Telehealth for Post-Transplant Patients?

For patients who have recently undergone organ transplants, recovery can be a delicate, painstaking process—and regularly taking anti-rejection drugs is critical to it. How can health care providers most effectively ensure that patients are taking these life-or-death medications as directed? As Fierce Healthcare first reported, two pharmacists based at NewYork-Presbyterian Hospital have successfully integrated telehealth into their work with transplant patients, with a focus on medication adherence. Introducing virtual patient visits, the publication notes, “allows them to maintain continuity of care after discharge from the hospital while expanding the hospital’s service to patients that would otherwise end up in the emergency department.”

The decision to begin virtual visits initially stemmed from a lack of space in the hospital’s clinic for in-person visits. At the same time, post-transplant patients were frequently in need of guidance and support from providers, including regarding medication. So Nicholas Jandovitz, PharmD, and his colleague Demetra Tsapepas, PharmD, took advantage of NewYork-Presbyterian’s existing telehealth infrastructure by offering virtual sessions to patients. The results, the two told Fierce Healthcare, have been positive so far, particularly in that they allow for patient-provider connection in a setting that’s convenient for the patient. “One of the interesting things about transplant patients specifically is they are lifelong patients—they require medication to sustain their health and livelihood,” Tsapepas told the publication. “This ability to have continuous interactions with them outside of the care environment is important.”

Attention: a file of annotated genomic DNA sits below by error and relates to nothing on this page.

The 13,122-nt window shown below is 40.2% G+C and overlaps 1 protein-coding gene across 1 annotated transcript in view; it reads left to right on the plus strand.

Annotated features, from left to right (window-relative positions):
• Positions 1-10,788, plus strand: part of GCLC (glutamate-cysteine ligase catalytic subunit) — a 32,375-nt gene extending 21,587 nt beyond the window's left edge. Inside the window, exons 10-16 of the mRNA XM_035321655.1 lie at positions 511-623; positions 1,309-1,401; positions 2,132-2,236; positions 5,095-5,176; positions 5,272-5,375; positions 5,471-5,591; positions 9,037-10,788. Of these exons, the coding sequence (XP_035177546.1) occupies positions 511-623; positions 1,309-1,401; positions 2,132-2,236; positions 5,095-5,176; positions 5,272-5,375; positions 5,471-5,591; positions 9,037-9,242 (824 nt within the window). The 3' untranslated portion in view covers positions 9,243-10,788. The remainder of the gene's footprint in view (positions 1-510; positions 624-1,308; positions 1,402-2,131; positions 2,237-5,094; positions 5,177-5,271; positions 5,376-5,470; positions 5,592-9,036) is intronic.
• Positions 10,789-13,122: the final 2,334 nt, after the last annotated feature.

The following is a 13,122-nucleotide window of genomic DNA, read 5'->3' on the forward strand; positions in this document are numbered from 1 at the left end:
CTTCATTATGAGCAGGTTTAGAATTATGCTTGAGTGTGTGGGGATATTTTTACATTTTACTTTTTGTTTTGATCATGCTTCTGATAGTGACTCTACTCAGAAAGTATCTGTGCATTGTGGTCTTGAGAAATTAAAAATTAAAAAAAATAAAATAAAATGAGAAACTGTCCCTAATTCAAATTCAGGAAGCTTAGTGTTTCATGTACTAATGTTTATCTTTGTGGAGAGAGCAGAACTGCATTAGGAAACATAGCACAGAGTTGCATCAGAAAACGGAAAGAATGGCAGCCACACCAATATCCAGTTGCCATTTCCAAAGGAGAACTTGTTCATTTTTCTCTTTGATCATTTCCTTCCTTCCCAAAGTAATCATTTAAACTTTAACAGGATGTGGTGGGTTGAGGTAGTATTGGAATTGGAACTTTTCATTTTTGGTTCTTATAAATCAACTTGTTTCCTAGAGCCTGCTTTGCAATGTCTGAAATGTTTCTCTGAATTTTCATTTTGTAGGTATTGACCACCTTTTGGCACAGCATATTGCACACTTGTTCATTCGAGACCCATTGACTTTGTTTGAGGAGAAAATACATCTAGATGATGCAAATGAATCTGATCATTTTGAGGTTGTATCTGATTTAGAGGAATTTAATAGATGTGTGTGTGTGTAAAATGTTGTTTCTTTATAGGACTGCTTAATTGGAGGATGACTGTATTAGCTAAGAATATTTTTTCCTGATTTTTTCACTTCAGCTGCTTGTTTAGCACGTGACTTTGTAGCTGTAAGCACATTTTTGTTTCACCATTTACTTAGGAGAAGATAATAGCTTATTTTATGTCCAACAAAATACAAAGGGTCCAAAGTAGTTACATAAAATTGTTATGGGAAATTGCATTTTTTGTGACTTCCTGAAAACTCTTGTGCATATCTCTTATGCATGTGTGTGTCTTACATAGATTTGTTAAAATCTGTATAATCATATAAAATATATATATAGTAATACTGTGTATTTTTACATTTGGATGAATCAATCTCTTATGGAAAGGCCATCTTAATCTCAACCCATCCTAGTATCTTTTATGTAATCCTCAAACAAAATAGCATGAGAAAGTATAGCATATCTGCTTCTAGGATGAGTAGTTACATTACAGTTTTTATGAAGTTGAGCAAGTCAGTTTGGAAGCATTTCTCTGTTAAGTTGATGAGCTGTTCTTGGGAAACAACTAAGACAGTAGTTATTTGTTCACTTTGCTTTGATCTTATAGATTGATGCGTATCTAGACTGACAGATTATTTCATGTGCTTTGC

Along related lines, we recently highlighted a study that demonstrated the positive impact that mHealth apps can have on medication adherence. Lack of adherence is a costly problem, causing 10 percent of all hospital admissions and approximately 125,000 patient deaths annually; it’s also the reason behind as many as $289 billion in health care costs each year. Researchers at Washington University in St. Louis, however, found not only that an SMS-based program could help patients stay on track with their medication dosages, but that it also could help researchers understand some of the reasons why people fail to take their medication as directed.

Click here for the article from Fierce Healthcare on the use of telehealth with transplant patients.

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